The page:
Reply
        3. Jerry B

          ===Confiscation would do that, of course. Na ga happen===

          That is why whenever talk of “gun control” comes up I just roll my eyes. That horse left the barn a long time ago. Sure, gun control is needed going forward to keep newbies or “red flags” from “buying” them, but as you say “what is to stop a highly motivated person from obtaining weaponry” and what about:

          “The Small Arms Survey stated that U.S. civilians alone account for 393 million (about 46 percent) of the worldwide total of civilian held firearms”

          “As of 2012, there are an estimated 2.5–3.7 million rifles from just the AR-15 family of rifles in civilian use in the United States”.

          Many people in the US do not just have one handgun, but an arsenal!

          I am being intentionally snarky but welcome to US capitalism and culture where it is about money and availability. Drugs, weapons, etc. etc. Everyone “knows” where to get drugs and/or weapons it just depends on ease of availability and/or being highly motivated and how much $.

          And wait until 3-D printing/manufacturing of guns becomes more widespread, then the gates of hell will open.

          https://www.chicagotribune.com/columns/eric-zorn/ct-column-deepfakes-bitcoin-trump-fears-20190705-7jydakt2b5eeto5echzwdoba5y-story.html

          That all being said it seems like the US is an outlier. This is from the Gun Ownership in the US Wikipedia page. Yes I know Wikipedia is not the best source for info but anyway:

          https://en.wikipedia.org/wiki/Gun_ownership

          In the section “Association with rates of violence”.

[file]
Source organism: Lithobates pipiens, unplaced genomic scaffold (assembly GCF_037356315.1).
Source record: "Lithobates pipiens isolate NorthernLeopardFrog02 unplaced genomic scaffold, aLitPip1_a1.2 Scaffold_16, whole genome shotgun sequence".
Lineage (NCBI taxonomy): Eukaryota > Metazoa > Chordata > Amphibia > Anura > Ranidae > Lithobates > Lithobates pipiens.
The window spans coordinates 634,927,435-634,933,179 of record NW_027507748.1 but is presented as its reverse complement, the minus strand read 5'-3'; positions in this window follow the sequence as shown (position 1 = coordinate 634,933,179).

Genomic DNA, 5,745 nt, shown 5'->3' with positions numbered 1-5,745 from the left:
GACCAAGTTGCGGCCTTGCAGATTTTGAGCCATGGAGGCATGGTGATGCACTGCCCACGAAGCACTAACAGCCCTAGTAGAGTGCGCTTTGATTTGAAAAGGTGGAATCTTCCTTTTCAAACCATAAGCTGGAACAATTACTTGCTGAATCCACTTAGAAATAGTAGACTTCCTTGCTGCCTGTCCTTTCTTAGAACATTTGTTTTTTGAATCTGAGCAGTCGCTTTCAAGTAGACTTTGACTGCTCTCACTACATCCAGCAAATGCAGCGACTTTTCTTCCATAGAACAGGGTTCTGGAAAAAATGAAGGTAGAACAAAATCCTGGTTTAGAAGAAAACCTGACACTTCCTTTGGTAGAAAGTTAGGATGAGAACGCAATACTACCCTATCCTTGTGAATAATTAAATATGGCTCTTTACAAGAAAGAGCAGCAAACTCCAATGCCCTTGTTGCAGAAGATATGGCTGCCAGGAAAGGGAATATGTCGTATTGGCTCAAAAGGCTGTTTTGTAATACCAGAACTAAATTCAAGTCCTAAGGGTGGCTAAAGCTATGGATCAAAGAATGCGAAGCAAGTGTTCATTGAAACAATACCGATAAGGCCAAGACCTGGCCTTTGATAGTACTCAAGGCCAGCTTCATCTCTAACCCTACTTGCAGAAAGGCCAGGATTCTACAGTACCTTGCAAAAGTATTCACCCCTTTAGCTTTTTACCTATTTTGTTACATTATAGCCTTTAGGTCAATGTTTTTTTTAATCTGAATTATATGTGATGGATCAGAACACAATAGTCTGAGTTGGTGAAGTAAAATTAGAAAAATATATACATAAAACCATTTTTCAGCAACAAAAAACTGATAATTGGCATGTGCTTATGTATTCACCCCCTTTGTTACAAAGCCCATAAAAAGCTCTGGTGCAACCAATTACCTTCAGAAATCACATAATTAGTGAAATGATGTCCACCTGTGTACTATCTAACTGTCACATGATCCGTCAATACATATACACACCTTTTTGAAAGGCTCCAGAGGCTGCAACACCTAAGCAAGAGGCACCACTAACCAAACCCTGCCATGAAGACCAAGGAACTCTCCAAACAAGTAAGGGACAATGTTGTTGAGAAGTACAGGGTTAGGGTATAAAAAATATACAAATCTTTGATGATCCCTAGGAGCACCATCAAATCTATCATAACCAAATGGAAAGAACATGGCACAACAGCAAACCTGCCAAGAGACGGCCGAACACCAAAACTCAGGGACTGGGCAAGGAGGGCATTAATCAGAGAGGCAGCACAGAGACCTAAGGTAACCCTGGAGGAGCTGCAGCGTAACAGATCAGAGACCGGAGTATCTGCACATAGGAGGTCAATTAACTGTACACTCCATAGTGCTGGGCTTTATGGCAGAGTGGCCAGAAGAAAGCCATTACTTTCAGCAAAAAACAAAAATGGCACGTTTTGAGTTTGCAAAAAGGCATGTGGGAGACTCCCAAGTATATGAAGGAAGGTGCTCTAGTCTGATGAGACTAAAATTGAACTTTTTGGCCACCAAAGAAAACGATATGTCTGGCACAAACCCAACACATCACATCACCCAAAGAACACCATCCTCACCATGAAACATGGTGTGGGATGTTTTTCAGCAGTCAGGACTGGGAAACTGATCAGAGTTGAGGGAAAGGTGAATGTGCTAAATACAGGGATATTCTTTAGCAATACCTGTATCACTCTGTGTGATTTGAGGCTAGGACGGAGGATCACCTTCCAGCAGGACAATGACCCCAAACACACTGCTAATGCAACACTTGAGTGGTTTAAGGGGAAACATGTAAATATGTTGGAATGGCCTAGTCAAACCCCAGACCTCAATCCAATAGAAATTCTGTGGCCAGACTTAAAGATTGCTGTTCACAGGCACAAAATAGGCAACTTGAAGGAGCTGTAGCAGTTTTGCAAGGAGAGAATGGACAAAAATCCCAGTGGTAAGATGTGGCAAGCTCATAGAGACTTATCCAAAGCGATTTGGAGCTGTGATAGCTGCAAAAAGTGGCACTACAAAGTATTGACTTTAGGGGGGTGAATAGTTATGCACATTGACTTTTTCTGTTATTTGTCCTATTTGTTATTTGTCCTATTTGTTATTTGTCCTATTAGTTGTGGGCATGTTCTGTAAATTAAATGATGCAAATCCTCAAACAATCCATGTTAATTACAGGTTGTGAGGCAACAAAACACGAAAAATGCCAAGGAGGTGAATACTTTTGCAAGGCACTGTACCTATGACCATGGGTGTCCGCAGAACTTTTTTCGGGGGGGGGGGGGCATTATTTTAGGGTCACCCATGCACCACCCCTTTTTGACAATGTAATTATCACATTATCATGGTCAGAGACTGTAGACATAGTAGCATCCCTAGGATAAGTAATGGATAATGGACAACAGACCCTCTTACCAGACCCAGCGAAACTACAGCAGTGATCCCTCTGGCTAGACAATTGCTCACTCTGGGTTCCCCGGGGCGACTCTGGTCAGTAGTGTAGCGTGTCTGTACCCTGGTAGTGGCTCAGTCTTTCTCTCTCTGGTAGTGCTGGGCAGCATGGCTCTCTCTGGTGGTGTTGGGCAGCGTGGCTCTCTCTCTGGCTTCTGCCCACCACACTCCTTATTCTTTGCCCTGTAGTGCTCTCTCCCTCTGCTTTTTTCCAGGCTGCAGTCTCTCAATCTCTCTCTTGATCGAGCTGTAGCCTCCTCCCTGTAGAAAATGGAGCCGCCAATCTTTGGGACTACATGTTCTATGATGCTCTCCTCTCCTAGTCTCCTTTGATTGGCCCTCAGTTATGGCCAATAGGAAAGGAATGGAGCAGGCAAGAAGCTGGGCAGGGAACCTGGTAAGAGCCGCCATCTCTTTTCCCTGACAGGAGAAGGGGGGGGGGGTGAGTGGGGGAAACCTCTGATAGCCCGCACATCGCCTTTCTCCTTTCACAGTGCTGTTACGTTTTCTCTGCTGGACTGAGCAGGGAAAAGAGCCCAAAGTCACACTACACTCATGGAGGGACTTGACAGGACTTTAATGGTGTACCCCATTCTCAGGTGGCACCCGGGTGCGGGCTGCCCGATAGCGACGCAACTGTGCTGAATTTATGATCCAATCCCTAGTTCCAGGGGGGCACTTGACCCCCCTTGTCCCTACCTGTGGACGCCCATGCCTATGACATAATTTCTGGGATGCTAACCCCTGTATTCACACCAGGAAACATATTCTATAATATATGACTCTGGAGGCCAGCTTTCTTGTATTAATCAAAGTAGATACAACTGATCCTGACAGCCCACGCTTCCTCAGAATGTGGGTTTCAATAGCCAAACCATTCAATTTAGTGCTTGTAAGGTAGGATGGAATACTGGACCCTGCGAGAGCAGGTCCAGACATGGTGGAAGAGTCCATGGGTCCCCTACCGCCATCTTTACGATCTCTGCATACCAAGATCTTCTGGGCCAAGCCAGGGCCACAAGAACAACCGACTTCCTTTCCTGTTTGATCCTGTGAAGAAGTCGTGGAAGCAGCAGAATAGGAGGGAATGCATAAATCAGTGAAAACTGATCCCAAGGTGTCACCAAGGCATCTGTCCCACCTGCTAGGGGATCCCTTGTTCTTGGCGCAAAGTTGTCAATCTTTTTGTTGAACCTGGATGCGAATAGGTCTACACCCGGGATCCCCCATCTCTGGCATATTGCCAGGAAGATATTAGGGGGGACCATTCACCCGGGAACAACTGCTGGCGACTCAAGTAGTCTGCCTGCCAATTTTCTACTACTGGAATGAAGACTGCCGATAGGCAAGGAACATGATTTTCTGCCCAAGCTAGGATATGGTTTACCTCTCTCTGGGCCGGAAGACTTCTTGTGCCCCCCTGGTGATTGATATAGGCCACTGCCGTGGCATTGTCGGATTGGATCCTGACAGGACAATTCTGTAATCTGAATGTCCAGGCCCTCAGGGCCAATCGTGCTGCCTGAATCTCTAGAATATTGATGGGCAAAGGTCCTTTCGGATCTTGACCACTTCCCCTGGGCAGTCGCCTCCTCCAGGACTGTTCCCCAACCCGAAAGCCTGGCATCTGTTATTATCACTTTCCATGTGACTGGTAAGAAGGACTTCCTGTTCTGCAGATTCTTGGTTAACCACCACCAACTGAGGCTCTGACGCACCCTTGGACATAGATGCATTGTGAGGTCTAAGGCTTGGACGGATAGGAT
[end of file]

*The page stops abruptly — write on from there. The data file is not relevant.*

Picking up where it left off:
“The association between gun ownership and homicide rates across nations is dependent on the inclusion of the U.S”

          Lastly to Lambert’s reference to mass shooters :

          ===”It does seem to me that the United States is exceptionally good at manufacturing at least one refined product: Mass shooters (white male)===

          If sticking to tightly to the term “mass shooter or mass shooting” the white male reference may be technically accurate BUT mass shootings are a regular occurrence every weekend in Chicago. Everyone is up in arms about Dayton and El Paso but where is the outrage and political opportunism about guns when 30 people die or are shot in an average weekend in Chi-raq. People do not call the violence that happens in Chicago a mass shooting but it most certainly is a mass shooting.

          https://www.chicagotribune.com/news/ct-cb-mass-shootings-language-definition-gun-violence-20190805-dv2g5lcumbeq3gji4dnycx7j74-story.html.

          So, the US is is exceptionally good at manufacturing at least one refined product: Mass shooters period!

          https://www.youtube.com/watch?v=5b2bUZ3eeRE

          Reply
          1. Lambert Strether Post author

            Swalwell, of all people, wrote:

            America won’t get off that cheaply. Gun ownership runs so deep that we don’t even know how many military-style semiautomatic rifles are in U.S. civilian hands.